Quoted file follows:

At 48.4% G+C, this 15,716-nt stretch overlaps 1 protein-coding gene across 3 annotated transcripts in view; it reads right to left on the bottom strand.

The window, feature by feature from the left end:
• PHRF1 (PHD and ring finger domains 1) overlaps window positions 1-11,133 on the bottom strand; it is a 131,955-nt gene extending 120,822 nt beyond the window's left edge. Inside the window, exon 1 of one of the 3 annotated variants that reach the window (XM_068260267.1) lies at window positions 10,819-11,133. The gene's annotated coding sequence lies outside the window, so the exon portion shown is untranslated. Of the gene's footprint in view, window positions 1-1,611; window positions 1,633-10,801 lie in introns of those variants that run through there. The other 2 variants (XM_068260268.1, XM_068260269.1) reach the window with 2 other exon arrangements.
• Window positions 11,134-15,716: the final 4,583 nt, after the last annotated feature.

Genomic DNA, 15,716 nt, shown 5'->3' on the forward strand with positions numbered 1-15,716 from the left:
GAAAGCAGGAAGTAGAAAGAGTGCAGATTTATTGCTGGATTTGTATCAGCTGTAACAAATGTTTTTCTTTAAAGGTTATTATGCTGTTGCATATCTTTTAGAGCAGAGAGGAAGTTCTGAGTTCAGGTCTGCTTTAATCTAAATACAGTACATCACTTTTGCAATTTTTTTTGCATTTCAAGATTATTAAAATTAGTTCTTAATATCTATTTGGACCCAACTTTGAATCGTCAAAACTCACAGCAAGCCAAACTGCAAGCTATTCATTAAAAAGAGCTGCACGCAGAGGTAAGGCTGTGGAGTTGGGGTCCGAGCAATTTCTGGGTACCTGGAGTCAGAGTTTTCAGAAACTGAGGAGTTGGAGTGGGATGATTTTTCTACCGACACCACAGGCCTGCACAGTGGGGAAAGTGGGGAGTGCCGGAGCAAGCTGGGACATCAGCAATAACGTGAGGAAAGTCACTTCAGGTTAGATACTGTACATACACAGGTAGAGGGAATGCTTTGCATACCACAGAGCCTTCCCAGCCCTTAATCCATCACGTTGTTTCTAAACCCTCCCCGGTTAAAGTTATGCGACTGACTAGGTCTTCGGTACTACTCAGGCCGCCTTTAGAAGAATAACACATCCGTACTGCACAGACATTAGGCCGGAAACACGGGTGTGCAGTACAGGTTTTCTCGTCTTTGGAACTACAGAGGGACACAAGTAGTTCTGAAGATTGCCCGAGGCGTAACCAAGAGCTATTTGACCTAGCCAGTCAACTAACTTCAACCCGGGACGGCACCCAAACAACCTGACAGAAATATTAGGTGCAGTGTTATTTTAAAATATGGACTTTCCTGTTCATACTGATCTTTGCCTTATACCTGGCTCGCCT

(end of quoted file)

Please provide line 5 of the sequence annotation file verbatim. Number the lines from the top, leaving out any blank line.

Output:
Genomic DNA, 15,716 nt, shown 5'->3' on the forward strand with positions numbered 1-15,716 from the left: